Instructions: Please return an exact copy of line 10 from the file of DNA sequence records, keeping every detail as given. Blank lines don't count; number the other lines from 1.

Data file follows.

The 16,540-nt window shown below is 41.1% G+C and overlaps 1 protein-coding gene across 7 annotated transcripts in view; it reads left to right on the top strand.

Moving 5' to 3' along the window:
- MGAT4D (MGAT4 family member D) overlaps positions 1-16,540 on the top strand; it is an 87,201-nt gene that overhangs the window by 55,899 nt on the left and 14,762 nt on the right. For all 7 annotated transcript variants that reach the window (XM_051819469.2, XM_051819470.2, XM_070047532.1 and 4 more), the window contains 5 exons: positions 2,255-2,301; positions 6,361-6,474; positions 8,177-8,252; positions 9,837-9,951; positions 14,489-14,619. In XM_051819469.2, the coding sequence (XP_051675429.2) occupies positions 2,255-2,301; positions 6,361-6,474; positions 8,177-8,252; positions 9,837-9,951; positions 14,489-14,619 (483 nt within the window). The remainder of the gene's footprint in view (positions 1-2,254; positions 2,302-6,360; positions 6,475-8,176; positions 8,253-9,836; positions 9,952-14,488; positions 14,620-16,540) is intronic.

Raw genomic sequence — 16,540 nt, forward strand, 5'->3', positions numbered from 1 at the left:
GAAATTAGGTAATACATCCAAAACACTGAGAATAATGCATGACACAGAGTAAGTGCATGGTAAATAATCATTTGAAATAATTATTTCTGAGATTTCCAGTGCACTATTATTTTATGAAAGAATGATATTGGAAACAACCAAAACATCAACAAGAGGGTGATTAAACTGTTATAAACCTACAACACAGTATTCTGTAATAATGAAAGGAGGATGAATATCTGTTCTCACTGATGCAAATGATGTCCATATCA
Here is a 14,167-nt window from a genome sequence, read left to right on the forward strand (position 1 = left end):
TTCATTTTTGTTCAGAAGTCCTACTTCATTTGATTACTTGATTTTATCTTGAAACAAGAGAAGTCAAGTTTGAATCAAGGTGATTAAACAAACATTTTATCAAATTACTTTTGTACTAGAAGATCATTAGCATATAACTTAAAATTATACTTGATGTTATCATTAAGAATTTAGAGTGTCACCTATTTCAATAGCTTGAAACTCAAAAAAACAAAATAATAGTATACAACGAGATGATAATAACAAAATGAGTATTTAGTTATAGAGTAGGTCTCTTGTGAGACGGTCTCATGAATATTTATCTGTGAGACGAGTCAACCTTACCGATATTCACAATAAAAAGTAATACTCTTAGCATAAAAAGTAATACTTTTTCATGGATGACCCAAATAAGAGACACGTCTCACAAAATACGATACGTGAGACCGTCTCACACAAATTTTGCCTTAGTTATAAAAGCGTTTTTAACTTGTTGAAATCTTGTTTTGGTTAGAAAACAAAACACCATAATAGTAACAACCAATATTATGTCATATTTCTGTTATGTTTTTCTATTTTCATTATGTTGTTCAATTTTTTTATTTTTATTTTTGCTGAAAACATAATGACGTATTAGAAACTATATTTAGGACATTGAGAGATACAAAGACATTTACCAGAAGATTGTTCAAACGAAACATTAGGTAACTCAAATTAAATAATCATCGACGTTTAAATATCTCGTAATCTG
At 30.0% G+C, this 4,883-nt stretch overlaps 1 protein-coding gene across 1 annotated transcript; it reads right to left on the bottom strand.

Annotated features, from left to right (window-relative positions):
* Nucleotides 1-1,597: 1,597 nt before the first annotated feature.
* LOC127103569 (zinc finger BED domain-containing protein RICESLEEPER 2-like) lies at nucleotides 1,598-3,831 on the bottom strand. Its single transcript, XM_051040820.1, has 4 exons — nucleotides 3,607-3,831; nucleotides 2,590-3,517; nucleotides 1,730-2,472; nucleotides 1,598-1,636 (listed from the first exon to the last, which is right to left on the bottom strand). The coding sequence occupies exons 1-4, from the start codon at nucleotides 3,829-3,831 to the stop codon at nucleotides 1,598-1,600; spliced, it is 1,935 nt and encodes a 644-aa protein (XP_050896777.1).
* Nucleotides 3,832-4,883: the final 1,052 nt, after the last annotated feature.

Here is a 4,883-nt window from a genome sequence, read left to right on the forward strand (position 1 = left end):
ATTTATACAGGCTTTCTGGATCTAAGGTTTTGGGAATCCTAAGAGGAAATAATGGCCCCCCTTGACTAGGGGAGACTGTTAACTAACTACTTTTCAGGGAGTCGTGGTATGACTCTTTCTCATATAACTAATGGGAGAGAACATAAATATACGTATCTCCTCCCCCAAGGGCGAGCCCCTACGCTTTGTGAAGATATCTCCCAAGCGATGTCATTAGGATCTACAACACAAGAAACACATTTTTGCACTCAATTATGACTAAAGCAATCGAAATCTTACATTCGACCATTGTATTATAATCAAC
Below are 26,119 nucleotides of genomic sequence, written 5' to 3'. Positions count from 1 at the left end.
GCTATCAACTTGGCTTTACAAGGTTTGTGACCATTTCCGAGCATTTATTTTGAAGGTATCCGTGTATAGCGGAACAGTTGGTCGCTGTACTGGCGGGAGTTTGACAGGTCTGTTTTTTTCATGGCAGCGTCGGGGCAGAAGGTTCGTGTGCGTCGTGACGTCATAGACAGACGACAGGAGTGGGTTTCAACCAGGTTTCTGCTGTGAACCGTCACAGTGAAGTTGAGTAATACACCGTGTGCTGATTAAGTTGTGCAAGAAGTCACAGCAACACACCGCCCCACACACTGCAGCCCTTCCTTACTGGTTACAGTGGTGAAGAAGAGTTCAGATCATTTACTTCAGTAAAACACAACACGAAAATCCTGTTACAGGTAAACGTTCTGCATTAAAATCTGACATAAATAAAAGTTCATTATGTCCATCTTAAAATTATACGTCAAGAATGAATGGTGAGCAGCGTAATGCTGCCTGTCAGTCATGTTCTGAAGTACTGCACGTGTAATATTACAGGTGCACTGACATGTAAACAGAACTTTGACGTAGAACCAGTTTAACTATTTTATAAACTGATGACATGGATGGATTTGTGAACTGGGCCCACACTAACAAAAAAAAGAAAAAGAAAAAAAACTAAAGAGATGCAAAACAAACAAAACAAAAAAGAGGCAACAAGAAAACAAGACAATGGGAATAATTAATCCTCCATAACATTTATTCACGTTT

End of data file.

* Nucleotides 1-1,597: 1,597 nt before the first annotated feature.